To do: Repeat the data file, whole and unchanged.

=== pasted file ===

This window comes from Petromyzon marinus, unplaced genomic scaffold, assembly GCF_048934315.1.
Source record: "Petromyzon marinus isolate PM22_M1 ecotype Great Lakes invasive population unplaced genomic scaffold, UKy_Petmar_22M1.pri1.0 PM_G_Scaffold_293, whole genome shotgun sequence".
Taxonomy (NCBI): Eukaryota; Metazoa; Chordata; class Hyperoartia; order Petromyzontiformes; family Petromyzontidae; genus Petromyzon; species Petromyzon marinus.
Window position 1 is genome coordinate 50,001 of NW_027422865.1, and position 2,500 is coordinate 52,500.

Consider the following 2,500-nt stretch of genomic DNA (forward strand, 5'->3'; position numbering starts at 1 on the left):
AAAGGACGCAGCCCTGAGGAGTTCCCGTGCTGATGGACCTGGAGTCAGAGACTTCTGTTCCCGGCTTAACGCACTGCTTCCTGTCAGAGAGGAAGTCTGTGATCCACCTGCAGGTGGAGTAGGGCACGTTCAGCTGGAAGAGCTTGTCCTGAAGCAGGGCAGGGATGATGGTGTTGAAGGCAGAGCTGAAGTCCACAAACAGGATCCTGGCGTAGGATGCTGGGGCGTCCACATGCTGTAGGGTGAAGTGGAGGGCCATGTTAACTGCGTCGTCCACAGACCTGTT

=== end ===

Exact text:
This window comes from Petromyzon marinus, unplaced genomic scaffold, assembly GCF_048934315.1.
Source record: "Petromyzon marinus isolate PM22_M1 ecotype Great Lakes invasive population unplaced genomic scaffold, UKy_Petmar_22M1.pri1.0 PM_G_Scaffold_293, whole genome shotgun sequence".
Taxonomy (NCBI): Eukaryota; Metazoa; Chordata; class Hyperoartia; order Petromyzontiformes; family Petromyzontidae; genus Petromyzon; species Petromyzon marinus.
Window position 1 is genome coordinate 50,001 of NW_027422865.1, and position 2,500 is coordinate 52,500.

Consider the following 2,500-nt stretch of genomic DNA (forward strand, 5'->3'; position numbering starts at 1 on the left):
AAAGGACGCAGCCCTGAGGAGTTCCCGTGCTGATGGACCTGGAGTCAGAGACTTCTGTTCCCGGCTTAACGCACTGCTTCCTGTCAGAGAGGAAGTCTGTGATCCACCTGCAGGTGGAGTAGGGCACGTTCAGCTGGAAGAGCTTGTCCTGAAGCAGGGCAGGGATGATGGTGTTGAAGGCAGAGCTGAAGTCCACAAACAGGATCCTGGCGTAGGATGCTGGGGCGTCCACATGCTGTAGGGTGAAGTGGAGGGCCATGTTAACTGCGTCGTCCACAGACCTGTT